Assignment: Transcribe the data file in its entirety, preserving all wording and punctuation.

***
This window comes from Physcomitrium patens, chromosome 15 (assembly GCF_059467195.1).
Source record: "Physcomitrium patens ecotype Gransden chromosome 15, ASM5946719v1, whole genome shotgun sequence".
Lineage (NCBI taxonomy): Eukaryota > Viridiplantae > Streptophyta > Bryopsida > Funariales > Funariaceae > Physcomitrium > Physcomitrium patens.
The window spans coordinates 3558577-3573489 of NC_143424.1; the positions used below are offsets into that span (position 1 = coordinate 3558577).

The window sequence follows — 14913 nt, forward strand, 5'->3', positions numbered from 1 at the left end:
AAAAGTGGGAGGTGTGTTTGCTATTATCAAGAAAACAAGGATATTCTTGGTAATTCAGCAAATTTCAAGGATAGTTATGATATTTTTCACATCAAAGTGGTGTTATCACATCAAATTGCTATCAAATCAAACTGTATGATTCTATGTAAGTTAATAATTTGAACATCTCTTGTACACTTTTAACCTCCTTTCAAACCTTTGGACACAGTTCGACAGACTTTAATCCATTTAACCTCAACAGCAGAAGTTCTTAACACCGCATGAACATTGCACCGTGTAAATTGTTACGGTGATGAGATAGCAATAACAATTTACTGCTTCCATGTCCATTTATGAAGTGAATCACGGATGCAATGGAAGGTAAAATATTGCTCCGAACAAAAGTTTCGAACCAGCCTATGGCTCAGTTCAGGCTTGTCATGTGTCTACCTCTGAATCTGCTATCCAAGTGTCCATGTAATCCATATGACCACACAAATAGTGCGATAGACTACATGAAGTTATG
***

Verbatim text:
This window comes from Physcomitrium patens, chromosome 15 (assembly GCF_059467195.1).
Source record: "Physcomitrium patens ecotype Gransden chromosome 15, ASM5946719v1, whole genome shotgun sequence".
Lineage (NCBI taxonomy): Eukaryota > Viridiplantae > Streptophyta > Bryopsida > Funariales > Funariaceae > Physcomitrium > Physcomitrium patens.
The window spans coordinates 3558577-3573489 of NC_143424.1; the positions used below are offsets into that span (position 1 = coordinate 3558577).

The window sequence follows — 14913 nt, forward strand, 5'->3', positions numbered from 1 at the left end:
AAAAGTGGGAGGTGTGTTTGCTATTATCAAGAAAACAAGGATATTCTTGGTAATTCAGCAAATTTCAAGGATAGTTATGATATTTTTCACATCAAAGTGGTGTTATCACATCAAATTGCTATCAAATCAAACTGTATGATTCTATGTAAGTTAATAATTTGAACATCTCTTGTACACTTTTAACCTCCTTTCAAACCTTTGGACACAGTTCGACAGACTTTAATCCATTTAACCTCAACAGCAGAAGTTCTTAACACCGCATGAACATTGCACCGTGTAAATTGTTACGGTGATGAGATAGCAATAACAATTTACTGCTTCCATGTCCATTTATGAAGTGAATCACGGATGCAATGGAAGGTAAAATATTGCTCCGAACAAAAGTTTCGAACCAGCCTATGGCTCAGTTCAGGCTTGTCATGTGTCTACCTCTGAATCTGCTATCCAAGTGTCCATGTAATCCATATGACCACACAAATAGTGCGATAGACTACATGAAGTTATG